Dare To Be Happy

By Candy Czernicki June 27, 2011

If there is no struggle, there is no progress. ~ Frederick Douglass

Let’s get this out in the open: I am bipolar II. That means the mania is really low-key and infrequent and the depression, at least in my case, for most of my life, has been pretty much nonstop.

There are degrees of depression, of course. Mine gets severe relatively quickly and stays that way a relatively long time. Yes, I have been an inpatient at psychiatric hospitals. Yes, I have self-harmed. Yes, I have been on every psychotropic medication known to man, and failed most of them. The two that I’m on right now combine for one really annoying side effect.

I have even, since about New Year’s, been undergoing a course of electroconvulsive therapy (ECT). My memory is shot, along with many other things, but the suggestion to do it came up in month 6 of an unrelenting depressive episode. Nothing else was working.

Despite all this, I’ve managed to push through as best I can. I’ve found work, and a work schedule, that works for me, as well as a compassionate employer.

It’s still hard, though, and most people still don’t understand. They tell me to snap out [...] continue the story

The “Difficult” Patient: It’s Time to Replace the D-Word

November 2, 2011

I hear the phrase a lot from doctors, physician bloggers, surgeons, nurses, fellow patients and loved ones; being labeled the “difficult patient” because of a chronic or complicated illness.

I’ve heard “the difficult patient” referred to as a lot of things: the patient with a nasty attitude; the patient who refuses treatment or refuses to take care of their body; the patient with a complicated family situation; the patient with a terminal/complicated disease pattern; the patient whose disease remains a mystery; the patient who can’t give a straight answer; the patient who has a chronic illness.

Most of those definitions I understand. But it’s the phrase I have an issue with when it comes to being the chronically ill patient.

For those of you reading this that are healthy, I want you to stop and imagine the following: You are sick all of the time. You have fevers and can’t control when you’ll have a hot flash or cold sweat or chills; diarrhea or constipation; cramps or nausea. You have pain: muscle and joint everywhere, all the time and often without relief. You might have chronic migraines, numbness, memory loss and disorientation that comes and goes. You are fatigued, and by [...] continue the story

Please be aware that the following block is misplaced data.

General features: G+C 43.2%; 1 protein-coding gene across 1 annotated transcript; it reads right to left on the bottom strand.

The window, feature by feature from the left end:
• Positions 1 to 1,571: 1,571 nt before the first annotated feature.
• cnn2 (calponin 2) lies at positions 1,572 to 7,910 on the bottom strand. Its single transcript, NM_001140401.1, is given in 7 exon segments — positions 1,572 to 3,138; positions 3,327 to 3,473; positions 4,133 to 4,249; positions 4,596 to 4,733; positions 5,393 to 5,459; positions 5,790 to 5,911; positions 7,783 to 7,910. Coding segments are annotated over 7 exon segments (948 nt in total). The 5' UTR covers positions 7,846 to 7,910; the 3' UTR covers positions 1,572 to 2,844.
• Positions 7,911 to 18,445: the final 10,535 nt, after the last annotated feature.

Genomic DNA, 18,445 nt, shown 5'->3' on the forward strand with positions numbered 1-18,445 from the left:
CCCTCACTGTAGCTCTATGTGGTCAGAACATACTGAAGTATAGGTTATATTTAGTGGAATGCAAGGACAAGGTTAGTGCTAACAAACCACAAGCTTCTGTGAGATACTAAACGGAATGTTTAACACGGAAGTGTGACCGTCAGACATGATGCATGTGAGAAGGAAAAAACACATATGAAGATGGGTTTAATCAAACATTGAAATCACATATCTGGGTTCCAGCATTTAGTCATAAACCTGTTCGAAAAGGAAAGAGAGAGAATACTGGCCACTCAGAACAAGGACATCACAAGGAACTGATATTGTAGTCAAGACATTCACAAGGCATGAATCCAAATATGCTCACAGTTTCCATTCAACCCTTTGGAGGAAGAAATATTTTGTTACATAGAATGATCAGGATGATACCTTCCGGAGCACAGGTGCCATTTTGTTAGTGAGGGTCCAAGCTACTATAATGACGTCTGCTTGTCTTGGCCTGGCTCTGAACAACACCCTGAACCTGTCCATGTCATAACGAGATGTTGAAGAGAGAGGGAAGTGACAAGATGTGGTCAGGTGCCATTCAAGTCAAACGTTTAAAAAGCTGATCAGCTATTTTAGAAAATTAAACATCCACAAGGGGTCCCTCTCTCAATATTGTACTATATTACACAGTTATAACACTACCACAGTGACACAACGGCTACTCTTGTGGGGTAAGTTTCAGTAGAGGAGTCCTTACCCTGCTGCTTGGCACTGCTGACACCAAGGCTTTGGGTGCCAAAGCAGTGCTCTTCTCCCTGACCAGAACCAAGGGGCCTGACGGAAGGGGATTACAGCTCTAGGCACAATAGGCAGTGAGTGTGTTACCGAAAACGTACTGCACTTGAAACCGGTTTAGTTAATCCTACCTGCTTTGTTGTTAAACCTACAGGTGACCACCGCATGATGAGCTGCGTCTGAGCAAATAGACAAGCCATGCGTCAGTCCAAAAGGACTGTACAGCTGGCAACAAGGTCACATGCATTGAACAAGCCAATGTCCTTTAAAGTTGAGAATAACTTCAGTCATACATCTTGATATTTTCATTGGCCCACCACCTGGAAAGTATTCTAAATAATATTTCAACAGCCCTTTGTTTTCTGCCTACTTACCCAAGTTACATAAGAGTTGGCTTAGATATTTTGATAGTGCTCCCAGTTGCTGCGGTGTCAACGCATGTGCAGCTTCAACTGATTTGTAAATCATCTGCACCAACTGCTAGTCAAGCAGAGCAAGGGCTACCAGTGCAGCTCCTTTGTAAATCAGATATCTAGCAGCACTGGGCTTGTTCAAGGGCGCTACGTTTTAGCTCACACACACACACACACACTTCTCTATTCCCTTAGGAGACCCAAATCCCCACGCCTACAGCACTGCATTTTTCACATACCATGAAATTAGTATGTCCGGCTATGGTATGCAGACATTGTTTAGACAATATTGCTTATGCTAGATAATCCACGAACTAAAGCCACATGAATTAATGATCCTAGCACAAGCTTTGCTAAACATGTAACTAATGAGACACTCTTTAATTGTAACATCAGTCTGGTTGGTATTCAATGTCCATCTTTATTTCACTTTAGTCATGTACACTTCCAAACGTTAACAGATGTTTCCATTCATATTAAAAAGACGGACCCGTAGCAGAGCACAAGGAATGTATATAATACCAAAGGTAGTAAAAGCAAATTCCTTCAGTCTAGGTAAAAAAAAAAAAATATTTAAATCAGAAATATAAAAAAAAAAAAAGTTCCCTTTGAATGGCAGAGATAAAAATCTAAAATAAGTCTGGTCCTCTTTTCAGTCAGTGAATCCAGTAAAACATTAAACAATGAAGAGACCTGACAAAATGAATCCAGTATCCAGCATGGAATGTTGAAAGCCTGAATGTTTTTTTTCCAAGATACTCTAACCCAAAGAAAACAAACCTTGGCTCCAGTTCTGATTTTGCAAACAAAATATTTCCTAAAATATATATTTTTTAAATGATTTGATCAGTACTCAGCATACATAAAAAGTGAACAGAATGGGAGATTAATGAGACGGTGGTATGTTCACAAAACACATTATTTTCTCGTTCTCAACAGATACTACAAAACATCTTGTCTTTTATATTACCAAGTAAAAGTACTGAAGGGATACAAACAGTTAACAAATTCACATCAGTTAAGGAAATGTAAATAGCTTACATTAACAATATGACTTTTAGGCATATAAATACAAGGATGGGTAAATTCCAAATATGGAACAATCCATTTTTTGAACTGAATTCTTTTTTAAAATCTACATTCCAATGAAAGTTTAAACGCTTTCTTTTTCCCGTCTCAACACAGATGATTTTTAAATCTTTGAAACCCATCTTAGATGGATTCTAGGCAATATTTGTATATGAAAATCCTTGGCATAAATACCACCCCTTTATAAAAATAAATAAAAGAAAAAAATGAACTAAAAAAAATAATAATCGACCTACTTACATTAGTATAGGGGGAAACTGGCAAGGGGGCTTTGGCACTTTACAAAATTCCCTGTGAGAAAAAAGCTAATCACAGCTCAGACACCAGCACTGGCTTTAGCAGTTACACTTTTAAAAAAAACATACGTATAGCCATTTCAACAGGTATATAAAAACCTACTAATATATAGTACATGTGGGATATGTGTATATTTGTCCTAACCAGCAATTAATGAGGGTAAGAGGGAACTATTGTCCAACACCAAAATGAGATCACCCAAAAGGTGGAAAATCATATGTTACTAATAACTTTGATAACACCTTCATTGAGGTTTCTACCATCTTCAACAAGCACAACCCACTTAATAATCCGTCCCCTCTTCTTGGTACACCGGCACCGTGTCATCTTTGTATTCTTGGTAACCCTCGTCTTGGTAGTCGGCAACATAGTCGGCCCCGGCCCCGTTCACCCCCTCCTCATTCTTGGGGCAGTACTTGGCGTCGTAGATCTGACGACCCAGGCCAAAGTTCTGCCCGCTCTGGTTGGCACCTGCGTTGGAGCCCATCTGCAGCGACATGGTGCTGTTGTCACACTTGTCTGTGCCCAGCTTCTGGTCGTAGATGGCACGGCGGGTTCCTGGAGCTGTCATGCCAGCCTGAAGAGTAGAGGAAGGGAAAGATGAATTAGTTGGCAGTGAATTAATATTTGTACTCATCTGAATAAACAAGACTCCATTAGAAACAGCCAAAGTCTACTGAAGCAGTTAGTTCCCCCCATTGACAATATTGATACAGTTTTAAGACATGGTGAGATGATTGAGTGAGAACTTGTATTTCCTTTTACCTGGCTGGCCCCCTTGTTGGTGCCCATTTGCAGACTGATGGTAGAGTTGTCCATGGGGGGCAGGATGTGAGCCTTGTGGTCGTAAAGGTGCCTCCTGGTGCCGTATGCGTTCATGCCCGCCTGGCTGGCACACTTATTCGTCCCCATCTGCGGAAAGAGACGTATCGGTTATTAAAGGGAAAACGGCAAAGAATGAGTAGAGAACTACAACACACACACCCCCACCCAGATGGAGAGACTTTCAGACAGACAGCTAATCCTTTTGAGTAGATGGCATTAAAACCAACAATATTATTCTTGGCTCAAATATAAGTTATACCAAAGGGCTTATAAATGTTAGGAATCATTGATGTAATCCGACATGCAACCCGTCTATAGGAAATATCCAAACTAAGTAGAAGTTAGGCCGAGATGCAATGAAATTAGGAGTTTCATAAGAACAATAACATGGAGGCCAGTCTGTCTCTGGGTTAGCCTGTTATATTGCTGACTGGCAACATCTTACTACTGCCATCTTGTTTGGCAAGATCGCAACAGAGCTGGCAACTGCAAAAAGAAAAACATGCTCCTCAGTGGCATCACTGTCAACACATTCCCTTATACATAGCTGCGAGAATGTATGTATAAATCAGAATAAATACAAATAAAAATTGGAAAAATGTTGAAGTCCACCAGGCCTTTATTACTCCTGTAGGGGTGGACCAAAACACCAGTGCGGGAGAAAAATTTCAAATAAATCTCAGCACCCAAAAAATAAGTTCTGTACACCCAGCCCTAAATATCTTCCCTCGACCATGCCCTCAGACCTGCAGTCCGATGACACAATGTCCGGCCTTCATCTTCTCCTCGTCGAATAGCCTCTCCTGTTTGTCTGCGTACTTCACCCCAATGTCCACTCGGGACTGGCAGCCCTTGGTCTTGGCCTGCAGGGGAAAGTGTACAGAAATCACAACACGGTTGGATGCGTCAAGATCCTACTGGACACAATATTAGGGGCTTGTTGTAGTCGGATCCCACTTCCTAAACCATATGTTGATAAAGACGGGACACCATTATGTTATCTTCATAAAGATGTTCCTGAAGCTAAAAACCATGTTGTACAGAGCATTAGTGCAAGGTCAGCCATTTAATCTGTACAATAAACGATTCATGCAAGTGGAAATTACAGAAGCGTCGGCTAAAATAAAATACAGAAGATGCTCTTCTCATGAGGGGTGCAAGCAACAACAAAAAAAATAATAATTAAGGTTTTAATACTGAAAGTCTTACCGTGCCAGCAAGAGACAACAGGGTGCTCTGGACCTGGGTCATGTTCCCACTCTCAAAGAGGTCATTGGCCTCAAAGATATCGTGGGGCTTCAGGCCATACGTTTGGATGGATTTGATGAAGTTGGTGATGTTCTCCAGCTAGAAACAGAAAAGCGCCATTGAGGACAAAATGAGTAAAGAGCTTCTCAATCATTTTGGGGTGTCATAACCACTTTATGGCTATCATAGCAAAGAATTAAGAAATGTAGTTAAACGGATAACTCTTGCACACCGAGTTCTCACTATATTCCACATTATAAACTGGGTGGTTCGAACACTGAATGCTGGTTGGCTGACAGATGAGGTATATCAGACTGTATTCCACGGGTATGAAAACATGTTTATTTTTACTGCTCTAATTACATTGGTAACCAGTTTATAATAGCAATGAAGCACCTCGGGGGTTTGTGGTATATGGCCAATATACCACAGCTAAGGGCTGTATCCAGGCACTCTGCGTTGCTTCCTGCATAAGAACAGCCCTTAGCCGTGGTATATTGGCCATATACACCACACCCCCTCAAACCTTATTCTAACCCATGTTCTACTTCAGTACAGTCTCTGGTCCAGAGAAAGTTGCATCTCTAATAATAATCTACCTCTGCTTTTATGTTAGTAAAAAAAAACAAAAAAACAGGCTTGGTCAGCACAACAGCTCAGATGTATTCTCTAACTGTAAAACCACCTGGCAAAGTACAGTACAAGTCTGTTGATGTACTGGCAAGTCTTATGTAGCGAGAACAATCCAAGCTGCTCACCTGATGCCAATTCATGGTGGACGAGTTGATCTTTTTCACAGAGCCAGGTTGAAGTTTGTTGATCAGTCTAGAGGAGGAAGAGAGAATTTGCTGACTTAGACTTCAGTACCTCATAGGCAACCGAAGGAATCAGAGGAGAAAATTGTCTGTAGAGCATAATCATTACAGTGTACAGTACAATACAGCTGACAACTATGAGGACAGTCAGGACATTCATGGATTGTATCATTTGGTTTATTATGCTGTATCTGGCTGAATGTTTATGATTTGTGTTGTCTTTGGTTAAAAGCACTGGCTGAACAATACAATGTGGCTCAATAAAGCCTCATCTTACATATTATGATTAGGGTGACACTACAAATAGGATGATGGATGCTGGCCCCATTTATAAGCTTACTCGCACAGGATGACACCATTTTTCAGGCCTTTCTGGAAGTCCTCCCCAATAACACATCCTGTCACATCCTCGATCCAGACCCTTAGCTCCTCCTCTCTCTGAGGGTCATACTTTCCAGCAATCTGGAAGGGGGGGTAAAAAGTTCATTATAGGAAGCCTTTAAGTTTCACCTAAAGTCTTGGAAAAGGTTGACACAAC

Chronic disease and grief

Svend Andersen has Parkinson’s disease. Based on his personal experiences and his professional background as a Psychologist he shares his thoughts on the grief that follows having a chronic debilitating disease.

________________________________________ When someone contracts a chronic disease, it is necessary to work with grief. The sense of being healthy and having a well-functioning body is lost, along with a loss of parts of one’s identity – at least for a period – maybe a loss of work role, a loss of possibilities regarding certain activities, and partly a loss of the former role in the family.

The difficulty of acceptance, denial, anger Such losses are not easy to digest and one reacts in different ways, sometimes to the astonishment of others. In the beginning, there can be periods denying being ill. You feel sad, you cry, you want to be hugged and let go of the sorrow. You feel anger. Why me? It is unfair. Some feel anger towards the disease, some against the doctor, who does not provide the help expected. You have feelings of guilt and ask yourself questions like “Was it my own fault that I fell ill?” and “Could I have done something differently?” You are fearful of the future [...] continue the story

After the Honeymoon: Chronic Illness in the Workplace

October is National Disability Employment Awareness Month (NDEAM). Therefore, it seemed like a good time to tell parts of my story relating to being “disabled” with chronic invisible illnesses as a young adult in the workforce. A lot of the patients I hear from faced the challenges of developing these illnesses in their 40’s (give or take) and having to leave the workforce; there is much for me to learn from their experiences, but I need to apply it in a different way as I entered and try to make my place in the workforce. At 45, it’s hard enough to give up your job – at 15 (age at diagnosis) it’s really not an option. Hopefully what these patients went through can help me in this challenge.

In my last post, “Once Upon a Time: A Tale of Disclosure”, I discussed my decision to disclose my illnesses to my firm before I was hired full-time. Now, I’d like to share how I approached my first few months (which included my first Busy Season) and when I realized I needed an accommodation. To be clear, I’m not suggesting all other chronic patients follow in my [...] continue the story

Living with Parkinson’s Disease

I am not sure when Parky made me aware of his presence, it was as if he had been around for a long time but kept very quiet.

He started to cramp my style, stopped me in my tracks and made a general nuisance of himself. I would be minding my own business doing some mundane job and there he was a real pain in the bum.

What does he do? Well if I am trying to open a bag he holds my fingers, if I am trying to dance he thinks it’s fun to make my shoes so heavy that I look such an idiot and also feel like one. He holds my neck in a vice like grip so that I feel like a robot, probably look and sound like one as well.

Sometimes I think I have left him behind me but I can’t fool him, he just lets me know that he is happy to stay with me forever.

I suppose in some ways I have got used to having him around, I like to think I can get one over him on occasions. I decorated the hall and just nipped off to bed for a nap when he called.

So [...] continue the story